On Stealthy Potatoes

I have been allergic to potatoes since I was a little kid, but at first, I only reacted to raw ones. Once they were cooked, they were safe. Over time, the reaction worsened until I could not be in the room with potatoes. Breathing became highly optional. For a while, I carried an epi-pen in case the optional breathing became more urgent than just a little coughing and wheezing. You know the classic allergic reaction to peanuts?  Yeah, like that. Anaphylaxis in a big way.

People attributed my potato allergy to psychology rather than immunology, assuming that if I didn’t know the spuds were there, I wouldn’t react.  Nice theory, but a couple kids in my class sneaking Pringles out of their lunch bag proved that one wrong as did a couple teachers in a conference who came into a meeting behind me with their bags of potato chips.

Weirdly, though, if I went to a wide-open space where the potato:human ratio favored humans, I might not react so badly. Stress and airborne allergy issues also seemed to play a part.  More stress = bigger reaction.  Grass and mold allergies going bonkers?  Keep the potatoes on the other side of the planet, please.

School cafeterias, with their French fry joy and mashed potato bliss were toxic to even walk into. As a result, for much of my 14-year teaching career, I swapped my cafeteria duty weeks with others on my team. As a result, I had permanent recess duty. Tedious and no fun at all in August and May, never mind those weird days in January when the weather drops to subfreezing, even here in Texas. Still, there are worse fates.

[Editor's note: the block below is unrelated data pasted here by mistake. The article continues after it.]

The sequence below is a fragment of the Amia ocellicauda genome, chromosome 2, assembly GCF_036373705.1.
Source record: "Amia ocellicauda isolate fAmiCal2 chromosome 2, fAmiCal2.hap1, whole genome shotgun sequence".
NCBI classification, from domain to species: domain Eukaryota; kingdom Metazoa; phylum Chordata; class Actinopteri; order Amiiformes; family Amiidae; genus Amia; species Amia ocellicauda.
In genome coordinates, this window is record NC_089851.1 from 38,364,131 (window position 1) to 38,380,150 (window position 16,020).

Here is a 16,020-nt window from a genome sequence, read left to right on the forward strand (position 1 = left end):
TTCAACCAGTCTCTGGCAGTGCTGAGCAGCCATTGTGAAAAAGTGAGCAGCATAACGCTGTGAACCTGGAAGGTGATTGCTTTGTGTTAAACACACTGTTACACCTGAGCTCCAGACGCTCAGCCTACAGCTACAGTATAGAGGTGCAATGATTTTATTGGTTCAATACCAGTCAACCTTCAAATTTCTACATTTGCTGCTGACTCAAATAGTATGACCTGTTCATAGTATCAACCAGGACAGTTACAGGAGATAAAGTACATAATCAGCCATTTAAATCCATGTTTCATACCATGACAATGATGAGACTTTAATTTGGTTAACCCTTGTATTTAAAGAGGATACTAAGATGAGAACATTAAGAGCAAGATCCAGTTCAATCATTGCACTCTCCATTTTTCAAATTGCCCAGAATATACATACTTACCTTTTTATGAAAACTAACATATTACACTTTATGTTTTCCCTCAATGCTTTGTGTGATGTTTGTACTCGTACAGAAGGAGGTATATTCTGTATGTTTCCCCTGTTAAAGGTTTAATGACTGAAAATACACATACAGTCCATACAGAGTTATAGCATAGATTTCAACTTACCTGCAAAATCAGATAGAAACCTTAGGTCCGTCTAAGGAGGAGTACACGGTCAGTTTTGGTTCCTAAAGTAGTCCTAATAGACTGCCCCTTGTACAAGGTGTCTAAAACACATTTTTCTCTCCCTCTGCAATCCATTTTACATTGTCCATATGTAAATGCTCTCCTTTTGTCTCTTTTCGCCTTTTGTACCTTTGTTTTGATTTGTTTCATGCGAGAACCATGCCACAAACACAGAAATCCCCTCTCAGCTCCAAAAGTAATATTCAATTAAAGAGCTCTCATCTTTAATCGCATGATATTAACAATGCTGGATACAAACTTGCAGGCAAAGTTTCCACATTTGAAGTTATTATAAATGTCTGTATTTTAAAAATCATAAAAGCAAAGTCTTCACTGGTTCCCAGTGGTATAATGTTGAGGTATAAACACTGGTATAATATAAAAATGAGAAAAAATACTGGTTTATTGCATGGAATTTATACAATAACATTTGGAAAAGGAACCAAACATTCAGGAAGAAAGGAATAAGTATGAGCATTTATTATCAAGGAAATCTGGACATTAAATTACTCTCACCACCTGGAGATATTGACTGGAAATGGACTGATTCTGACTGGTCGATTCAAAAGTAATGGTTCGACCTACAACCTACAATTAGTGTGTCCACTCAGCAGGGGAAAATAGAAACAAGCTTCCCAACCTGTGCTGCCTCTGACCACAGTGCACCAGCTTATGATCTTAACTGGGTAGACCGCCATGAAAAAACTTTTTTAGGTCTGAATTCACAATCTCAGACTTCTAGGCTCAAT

Last week, I had an unexpected potato adventure.

I work at a local retailer in the vision department. My job includes advising people on the purchase of glasses, placing orders, and bending frames back into shape after someone sits on them. There’s a fast food burger joint located at the other end of the store, and naturally, they serve potatoes in a couple forms.

One lady came in and sat down with me to talk about making a pair of glasses to a new prescription. As I was doing data entry, she excused herself, darted down to the burger joint, and came back with lunch. She had a burger in hand and chowed down while we reviewed the options for lens types. Burger completed, she reached back into the bag and pulled out a box of fries. She was sitting within an arm’s length … eating freshly made potato fries … and I could still breathe??

(No, I did not start reacting when I actually saw the fries. Further evidence against the psychology argument.)

The lady finalized her purchase and her lunch and left.

Normally, being within an arm’s length of potatoes would result in coughing, hacking, gasping, wheezing, and swelling around my eyes. This time, no reaction at all.

I have no plans to try eating spuds myself, but perhaps I can hang out with someone while they do. I don’t know for sure, and I don’t plan to push my luck, but maybe seeing potatoes will no longer be cause for panic.


2 thoughts on “On Stealthy Potatoes

  1. Ideas that spark in the night. Yes, it is always to very tiring when things without explanation must, therefore, be all in our heads. Great post, Cindy.


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